The Wednesday feature of the Worldly Saints blog is a Scriptural meditation whereby I take a verse or passage I have been pondering lately and seek to edify my readers with it’s promises, encouragements, warnings, rebukes, etc.
The city of Corinth was financially wealthy, but was also morally bankrupt. Imagine having your city’s name associated with sexual immorality. To “play the Corinthian” was equal “to fornicating.” Women in Corinth were often thought of as prostitutes. The clearest example of this perversion of Corinthian culture was the Temple of Aphrodite – Aphrodite was the Greek goddess of love, pleasure and procreation.
Because Corinth was located on a major waterway, sailors would stop in it’s ports to fulfill their sexual fantasies at this Temple. In fact, the historian Strabo tells us roughly 1,000 prostitutes would wait in this Temple; it was a brothel known throughout the world.
According to other historians, there was a shrine at the top of the tower containing a bed, where a chosen girl slept at night, constantly prepared for a “sacred wedding” – the symbolic sex act with the god Marduk. The Corinthians believed these opportunities for sexual infidelity were religious, because they believed that to have an ecstatic experience with a Corinthian prostitute was to have a spiritual communion with the divine.
This was a city mastered by the sin of sexual idolatry. And we get an illustration of how that sexual perversion had made it’s way into the church in our passage for today.
The Corinthian church had been influenced by the world. Instead of helping change the Corinthian culture, Corinthian culture was permeating the church. They were mastered by wrong things and also sought to glorify God simultaneously. Jesus said in Matthew 6:24,
“No one can serve two masters, for either he will hate the one and love the other, or he will be devoted to the one and despise the other. You cannot serve God and money.”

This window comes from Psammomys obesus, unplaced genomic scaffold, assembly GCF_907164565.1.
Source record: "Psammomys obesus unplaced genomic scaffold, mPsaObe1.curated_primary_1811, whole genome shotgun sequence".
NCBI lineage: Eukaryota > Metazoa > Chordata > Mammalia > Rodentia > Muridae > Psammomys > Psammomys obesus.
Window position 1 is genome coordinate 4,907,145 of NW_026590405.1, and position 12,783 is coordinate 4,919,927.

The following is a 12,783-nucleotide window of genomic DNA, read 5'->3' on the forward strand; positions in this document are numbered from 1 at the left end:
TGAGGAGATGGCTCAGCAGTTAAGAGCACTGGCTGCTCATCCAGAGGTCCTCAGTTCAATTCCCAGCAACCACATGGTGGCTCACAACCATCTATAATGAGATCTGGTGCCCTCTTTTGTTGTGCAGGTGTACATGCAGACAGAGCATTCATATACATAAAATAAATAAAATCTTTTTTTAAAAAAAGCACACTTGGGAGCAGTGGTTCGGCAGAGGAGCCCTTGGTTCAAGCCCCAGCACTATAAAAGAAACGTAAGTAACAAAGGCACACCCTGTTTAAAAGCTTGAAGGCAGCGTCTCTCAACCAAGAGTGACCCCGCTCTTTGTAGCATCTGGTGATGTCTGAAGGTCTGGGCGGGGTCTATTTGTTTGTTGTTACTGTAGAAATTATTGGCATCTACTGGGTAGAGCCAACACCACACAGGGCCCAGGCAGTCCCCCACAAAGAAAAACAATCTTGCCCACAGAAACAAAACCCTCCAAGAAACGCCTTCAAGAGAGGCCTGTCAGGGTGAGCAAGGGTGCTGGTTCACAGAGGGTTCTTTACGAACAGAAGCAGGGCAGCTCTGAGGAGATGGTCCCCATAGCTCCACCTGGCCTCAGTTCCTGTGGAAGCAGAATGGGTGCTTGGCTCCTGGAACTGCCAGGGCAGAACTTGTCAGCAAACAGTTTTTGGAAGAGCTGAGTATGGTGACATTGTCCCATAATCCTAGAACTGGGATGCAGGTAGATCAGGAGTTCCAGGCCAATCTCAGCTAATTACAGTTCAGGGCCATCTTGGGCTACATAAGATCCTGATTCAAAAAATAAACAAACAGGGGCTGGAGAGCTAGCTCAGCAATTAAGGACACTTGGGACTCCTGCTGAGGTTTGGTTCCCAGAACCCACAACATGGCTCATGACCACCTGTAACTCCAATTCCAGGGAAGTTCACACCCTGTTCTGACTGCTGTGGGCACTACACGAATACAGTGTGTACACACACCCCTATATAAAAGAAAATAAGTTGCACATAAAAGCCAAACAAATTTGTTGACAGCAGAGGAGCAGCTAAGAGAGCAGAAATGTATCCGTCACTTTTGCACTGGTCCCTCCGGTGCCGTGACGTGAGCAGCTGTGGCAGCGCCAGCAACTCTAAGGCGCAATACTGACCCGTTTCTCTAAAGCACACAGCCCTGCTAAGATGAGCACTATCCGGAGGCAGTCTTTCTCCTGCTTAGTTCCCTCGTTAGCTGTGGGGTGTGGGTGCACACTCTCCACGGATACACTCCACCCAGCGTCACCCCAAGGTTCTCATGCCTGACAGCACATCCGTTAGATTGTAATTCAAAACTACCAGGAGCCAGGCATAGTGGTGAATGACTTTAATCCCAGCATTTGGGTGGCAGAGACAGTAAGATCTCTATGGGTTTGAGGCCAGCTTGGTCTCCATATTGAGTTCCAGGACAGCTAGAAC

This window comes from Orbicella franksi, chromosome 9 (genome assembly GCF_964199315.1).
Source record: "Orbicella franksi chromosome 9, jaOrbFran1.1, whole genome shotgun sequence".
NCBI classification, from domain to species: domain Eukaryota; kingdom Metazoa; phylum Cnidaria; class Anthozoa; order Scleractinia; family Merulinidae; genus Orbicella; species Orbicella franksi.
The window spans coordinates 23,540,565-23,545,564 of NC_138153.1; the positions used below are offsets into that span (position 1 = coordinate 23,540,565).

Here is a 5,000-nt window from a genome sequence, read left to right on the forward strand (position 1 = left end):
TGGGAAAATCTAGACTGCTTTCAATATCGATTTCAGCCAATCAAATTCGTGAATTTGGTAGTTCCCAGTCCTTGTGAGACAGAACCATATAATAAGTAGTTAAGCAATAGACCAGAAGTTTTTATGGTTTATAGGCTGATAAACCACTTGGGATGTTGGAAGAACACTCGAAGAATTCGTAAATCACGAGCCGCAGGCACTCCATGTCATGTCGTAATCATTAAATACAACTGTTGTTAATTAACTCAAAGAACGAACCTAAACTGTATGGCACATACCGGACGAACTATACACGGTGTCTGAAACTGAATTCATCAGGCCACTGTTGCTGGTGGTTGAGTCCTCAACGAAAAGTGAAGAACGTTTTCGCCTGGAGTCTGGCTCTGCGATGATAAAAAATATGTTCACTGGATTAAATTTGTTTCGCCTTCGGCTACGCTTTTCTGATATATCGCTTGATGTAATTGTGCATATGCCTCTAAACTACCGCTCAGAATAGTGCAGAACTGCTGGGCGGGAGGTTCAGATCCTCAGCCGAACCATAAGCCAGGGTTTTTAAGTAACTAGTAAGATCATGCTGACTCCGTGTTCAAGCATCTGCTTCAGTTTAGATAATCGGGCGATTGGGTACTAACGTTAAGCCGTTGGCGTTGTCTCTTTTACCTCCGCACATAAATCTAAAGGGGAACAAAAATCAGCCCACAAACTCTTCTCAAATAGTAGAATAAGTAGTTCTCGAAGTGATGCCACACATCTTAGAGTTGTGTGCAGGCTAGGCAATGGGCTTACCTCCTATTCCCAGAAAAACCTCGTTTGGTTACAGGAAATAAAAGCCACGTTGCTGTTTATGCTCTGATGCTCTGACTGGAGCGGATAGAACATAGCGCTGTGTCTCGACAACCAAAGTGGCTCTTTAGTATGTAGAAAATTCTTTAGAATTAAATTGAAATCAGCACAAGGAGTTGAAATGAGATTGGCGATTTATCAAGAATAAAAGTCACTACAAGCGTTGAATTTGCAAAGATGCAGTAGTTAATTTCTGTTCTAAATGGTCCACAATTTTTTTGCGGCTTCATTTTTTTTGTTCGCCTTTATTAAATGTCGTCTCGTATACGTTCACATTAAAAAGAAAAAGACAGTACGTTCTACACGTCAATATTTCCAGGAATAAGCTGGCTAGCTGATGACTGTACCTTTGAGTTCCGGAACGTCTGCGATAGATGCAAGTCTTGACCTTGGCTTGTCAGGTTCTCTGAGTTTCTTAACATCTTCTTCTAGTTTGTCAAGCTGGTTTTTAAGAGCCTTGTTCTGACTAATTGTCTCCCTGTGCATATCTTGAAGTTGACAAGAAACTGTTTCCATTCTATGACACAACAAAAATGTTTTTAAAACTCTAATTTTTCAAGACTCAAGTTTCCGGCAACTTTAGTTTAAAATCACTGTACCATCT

We cannot have one foot in the door of the world and another foot in the door of the church. Charles Spurgeon said about money (but the truth is universal),
“God and the world will never agree. However much we may attempt it, we can never serve both. Our danger is that in trying to gain money, or in the pursuit of any other goal, we should put it out of its place and allow it to master our minds. Gain and godliness cannot both be masters of our souls. You can live for this world or the next one, but it is impossible to live for both.”
A few months ago, my family drove to Emporia, KS … (1) to visit friends that recently moved there and (2) I wanted to hear a fellow alum who spoke at Emporia St. on the subject of “Homosexuality, Same-sex Attraction and the Bible.”
After presenting the doctrinal convictions on the subject and giving pastoral advice about how to interact with the LBGTQ community, there was Q/A. One young lady, who professed to be an active lesbian, asked, “What if I want to feed my lesbianism and be Christian? Can’t I do that if both things bring me joy?”
That’s a pretty common question, and it’s answer is driven what Jesus says in Matthew 6:24. We cannot have it both ways. When we come to Christ for salvation, we come to Him on His terms and not our own. We cannot serve two masters.
 Spurgeon’s Commentary on Great Chapters of the Bible, pg. 125